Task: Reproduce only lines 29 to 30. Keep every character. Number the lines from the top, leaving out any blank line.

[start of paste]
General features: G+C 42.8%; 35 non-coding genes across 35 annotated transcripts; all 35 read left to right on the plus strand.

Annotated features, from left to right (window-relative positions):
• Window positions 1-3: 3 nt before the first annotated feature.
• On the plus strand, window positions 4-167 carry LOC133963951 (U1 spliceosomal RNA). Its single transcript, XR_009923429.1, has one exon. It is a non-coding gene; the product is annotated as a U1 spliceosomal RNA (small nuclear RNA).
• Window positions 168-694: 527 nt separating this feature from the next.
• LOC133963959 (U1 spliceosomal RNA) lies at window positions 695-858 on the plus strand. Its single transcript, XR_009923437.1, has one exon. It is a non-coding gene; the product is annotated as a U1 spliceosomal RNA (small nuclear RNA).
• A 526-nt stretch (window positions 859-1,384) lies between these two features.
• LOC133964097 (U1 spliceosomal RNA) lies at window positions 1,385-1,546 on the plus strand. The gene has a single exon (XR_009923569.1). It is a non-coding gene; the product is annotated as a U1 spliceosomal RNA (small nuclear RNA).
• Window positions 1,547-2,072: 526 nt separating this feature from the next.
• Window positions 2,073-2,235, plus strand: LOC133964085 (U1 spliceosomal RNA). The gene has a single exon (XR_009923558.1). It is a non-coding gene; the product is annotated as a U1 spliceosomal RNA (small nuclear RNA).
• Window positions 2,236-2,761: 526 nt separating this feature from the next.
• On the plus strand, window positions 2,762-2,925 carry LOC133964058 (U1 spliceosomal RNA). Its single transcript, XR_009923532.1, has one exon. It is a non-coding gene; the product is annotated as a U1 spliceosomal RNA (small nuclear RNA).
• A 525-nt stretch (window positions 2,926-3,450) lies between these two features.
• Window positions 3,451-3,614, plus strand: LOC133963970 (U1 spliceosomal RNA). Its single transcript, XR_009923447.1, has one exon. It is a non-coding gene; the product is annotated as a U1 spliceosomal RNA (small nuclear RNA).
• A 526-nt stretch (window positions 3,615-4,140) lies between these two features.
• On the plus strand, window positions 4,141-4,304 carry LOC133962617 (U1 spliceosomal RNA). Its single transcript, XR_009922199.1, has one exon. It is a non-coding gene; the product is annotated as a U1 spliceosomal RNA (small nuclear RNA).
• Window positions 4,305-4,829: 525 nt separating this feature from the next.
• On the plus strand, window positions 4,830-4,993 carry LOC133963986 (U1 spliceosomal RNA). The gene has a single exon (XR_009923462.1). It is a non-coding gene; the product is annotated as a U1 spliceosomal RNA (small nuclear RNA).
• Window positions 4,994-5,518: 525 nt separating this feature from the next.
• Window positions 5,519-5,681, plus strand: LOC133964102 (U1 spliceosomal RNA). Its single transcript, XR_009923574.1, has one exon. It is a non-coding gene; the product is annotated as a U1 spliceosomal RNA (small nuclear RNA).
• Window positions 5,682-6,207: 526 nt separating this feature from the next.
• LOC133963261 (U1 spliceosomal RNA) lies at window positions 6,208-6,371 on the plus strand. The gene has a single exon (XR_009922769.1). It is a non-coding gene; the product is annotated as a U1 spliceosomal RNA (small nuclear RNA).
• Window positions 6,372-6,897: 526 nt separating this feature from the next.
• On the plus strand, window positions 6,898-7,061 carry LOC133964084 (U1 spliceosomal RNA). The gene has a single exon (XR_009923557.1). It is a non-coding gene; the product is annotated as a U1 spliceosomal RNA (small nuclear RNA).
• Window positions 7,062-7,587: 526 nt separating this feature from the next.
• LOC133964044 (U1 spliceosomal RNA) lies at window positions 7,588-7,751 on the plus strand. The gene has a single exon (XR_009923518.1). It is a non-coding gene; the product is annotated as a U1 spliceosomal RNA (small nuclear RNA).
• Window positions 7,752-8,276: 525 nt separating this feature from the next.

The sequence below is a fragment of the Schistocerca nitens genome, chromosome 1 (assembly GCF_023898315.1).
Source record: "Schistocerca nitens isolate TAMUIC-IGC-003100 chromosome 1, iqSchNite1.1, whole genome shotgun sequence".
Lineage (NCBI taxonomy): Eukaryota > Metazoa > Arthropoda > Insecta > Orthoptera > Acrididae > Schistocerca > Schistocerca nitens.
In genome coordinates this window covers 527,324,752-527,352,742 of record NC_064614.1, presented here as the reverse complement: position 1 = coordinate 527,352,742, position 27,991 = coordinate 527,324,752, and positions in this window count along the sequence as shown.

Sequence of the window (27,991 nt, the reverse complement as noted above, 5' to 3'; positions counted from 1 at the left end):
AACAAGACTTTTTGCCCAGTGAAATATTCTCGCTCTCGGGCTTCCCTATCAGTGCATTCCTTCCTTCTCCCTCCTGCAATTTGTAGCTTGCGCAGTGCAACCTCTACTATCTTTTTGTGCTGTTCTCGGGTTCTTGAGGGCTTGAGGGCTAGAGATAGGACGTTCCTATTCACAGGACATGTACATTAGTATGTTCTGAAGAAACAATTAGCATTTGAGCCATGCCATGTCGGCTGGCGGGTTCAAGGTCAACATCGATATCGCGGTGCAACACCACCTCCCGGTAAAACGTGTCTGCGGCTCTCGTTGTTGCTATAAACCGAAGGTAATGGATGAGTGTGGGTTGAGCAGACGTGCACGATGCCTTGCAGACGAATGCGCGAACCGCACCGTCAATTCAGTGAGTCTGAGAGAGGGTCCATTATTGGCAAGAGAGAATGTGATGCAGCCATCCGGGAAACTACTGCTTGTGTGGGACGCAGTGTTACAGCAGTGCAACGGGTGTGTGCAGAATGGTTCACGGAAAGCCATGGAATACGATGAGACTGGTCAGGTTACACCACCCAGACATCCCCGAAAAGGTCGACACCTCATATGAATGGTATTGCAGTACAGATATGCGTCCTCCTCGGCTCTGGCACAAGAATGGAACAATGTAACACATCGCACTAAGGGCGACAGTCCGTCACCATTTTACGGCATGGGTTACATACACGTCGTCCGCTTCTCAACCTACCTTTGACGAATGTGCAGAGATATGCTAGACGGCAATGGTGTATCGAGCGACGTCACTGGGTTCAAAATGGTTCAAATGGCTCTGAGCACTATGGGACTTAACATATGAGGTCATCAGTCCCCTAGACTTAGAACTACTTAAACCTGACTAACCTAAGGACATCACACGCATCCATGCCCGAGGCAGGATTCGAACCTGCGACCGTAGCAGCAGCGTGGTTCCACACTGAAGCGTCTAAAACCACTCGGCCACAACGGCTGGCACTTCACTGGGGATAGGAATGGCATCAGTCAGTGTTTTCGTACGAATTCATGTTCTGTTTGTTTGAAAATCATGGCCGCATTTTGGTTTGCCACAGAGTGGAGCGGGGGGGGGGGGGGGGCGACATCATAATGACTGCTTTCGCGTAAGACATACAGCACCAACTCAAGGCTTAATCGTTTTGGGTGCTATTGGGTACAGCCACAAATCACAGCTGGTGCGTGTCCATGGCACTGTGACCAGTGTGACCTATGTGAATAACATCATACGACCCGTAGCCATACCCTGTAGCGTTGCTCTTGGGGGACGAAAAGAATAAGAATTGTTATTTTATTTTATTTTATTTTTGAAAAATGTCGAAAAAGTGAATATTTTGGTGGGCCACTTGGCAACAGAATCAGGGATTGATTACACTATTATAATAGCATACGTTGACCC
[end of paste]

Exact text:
Source record: "Schistocerca nitens isolate TAMUIC-IGC-003100 chromosome 1, iqSchNite1.1, whole genome shotgun sequence".
Lineage (NCBI taxonomy): Eukaryota > Metazoa > Arthropoda > Insecta > Orthoptera > Acrididae > Schistocerca > Schistocerca nitens.